Stanisław Czerski

From Wikipedia, the free encyclopedia
Jump to: navigation, search

Stanislaw Czerski (October 10, 1777 in Latgale, Latvia – April 30, 1833 in Varniai, Lithuania) was a Jesuit priest, graphic artist, translator, and man of culture.

Czerski attended Polatsk Jesuit College. In 1794, he became a regular Jesuit, in 1807, a priest. He taught German language at Vitsebsk, Mahiliou, Polatsk, Orsha Jesuit colleges and Vilnius gymnasium. In 1814, he was a canon of Brest. Between 1819–1821, Czerski visited Paris, Germany, England, Italy for the scientific study tasks assigned by Vilnius University. In 1814, he became a canon of Varniai and in 1825, he was a priest in Salantai. It was here where he established wooden engraving workshop for making the maps and artworking the books. In 1822 he engraved Vilnius map in copper according to Georg Braun's Atlas, made in 1550, two vignettes for the Latin–Polish dictionary. He participated in the Uprising of 1831 and was arrested.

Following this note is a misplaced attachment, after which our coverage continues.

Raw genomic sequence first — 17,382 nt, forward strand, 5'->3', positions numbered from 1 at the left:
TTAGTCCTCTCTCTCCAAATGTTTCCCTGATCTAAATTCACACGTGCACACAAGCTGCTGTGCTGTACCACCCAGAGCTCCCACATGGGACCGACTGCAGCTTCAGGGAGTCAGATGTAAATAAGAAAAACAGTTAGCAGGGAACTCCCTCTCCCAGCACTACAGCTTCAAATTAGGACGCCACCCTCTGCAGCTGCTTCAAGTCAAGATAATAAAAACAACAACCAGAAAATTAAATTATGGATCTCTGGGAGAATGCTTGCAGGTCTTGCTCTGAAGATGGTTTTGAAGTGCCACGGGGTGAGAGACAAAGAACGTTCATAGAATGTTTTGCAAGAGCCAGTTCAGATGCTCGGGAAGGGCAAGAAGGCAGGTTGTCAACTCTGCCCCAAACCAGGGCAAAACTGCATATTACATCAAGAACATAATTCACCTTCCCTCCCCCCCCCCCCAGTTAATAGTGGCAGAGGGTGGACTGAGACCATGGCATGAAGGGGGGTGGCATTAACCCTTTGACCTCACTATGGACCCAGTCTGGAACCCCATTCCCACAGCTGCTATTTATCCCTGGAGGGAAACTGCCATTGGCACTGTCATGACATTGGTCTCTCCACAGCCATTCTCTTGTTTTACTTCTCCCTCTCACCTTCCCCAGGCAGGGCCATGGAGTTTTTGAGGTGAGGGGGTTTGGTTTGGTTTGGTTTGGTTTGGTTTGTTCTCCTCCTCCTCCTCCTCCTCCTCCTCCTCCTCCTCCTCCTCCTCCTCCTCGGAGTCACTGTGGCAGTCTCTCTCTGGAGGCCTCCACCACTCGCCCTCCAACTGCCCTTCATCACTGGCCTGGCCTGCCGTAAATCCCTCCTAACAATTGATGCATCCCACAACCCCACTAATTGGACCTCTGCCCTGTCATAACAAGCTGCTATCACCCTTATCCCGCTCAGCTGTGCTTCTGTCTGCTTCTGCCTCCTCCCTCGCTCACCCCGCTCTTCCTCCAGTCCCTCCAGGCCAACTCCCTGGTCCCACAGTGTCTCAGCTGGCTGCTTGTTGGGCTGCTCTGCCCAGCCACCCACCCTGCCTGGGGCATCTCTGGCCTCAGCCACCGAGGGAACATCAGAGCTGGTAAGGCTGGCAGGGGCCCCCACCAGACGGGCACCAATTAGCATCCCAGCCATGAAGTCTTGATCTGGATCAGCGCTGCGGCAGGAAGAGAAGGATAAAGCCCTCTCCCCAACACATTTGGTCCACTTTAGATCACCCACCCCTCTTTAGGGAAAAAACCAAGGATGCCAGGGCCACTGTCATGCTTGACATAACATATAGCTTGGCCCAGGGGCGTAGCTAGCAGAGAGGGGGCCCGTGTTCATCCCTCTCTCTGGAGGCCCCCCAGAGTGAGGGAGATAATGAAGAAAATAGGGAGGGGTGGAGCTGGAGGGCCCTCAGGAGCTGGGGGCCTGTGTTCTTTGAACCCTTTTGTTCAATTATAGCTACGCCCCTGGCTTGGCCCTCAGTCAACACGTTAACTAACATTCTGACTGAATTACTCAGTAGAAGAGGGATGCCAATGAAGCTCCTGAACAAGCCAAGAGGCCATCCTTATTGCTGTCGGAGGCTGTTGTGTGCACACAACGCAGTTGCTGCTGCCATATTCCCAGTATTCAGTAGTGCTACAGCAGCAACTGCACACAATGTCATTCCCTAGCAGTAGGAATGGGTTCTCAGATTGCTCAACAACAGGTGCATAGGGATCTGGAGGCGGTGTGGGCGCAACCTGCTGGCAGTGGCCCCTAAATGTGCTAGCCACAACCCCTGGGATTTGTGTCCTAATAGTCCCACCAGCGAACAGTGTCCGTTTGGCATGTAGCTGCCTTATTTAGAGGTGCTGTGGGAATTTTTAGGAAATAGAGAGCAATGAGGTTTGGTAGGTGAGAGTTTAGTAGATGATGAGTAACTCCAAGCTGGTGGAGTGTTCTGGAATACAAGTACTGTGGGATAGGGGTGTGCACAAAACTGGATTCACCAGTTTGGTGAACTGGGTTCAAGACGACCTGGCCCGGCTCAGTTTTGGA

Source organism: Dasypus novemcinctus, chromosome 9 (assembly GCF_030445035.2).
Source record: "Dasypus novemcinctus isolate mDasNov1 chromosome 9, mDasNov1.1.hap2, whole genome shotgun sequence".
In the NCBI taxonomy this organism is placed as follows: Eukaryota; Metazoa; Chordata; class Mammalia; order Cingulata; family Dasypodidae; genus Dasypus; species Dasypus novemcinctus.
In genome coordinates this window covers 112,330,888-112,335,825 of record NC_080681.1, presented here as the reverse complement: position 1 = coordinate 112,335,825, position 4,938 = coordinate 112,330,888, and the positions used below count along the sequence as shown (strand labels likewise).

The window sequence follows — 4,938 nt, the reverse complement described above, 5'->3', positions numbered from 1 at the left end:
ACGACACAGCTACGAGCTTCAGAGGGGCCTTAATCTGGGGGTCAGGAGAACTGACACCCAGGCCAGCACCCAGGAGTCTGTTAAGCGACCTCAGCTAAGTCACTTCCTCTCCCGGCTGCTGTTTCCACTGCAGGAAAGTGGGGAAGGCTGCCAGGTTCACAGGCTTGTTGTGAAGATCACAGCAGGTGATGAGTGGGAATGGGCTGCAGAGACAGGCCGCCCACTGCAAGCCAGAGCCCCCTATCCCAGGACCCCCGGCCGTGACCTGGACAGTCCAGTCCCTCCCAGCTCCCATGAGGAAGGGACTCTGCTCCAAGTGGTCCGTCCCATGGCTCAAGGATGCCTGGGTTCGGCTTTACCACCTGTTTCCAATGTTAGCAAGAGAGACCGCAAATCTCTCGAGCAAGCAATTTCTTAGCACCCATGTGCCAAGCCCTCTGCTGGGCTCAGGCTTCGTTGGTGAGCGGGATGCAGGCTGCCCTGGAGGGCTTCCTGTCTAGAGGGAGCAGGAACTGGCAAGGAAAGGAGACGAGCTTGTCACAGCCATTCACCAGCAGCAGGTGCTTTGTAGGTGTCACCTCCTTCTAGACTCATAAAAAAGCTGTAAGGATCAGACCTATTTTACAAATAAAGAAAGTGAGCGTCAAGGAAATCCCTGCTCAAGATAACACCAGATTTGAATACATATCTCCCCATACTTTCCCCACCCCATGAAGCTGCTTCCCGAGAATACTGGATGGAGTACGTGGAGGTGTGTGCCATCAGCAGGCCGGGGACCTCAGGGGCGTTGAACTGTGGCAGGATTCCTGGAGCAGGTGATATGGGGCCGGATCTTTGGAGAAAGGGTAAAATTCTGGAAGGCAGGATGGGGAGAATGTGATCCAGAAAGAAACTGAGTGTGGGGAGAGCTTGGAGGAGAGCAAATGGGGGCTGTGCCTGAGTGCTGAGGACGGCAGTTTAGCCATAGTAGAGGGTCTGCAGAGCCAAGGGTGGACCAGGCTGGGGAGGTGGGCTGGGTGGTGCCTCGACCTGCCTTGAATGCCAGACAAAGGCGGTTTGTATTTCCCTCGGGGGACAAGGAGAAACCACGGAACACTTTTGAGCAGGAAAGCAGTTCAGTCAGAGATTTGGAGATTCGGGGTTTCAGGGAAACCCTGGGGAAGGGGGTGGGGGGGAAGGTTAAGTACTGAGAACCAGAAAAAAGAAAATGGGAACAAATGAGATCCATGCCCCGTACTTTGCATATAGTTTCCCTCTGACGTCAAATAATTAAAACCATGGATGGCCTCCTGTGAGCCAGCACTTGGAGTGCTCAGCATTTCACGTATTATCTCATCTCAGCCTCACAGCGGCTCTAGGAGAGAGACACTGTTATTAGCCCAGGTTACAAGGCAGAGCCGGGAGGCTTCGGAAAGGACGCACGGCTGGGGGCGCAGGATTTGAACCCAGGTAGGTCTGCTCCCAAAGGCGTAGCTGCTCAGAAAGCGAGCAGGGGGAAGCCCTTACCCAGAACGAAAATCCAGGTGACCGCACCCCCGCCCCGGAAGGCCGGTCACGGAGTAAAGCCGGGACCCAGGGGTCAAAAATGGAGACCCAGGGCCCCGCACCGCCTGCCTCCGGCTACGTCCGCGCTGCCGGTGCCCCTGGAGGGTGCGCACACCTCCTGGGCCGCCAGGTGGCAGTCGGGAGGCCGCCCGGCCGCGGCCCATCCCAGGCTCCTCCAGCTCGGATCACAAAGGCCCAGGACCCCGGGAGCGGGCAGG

Czerski wrote in Polish and Latin. He translated fables by Phaedrus into Polish and Ode to God by Gavrila Derzhavin into Latin, published the history of the land of Samogitia with engraved maps of Samogitian episcopate and Salantai parish, created Latin-Polish dictionary, wrote about lexicography issues.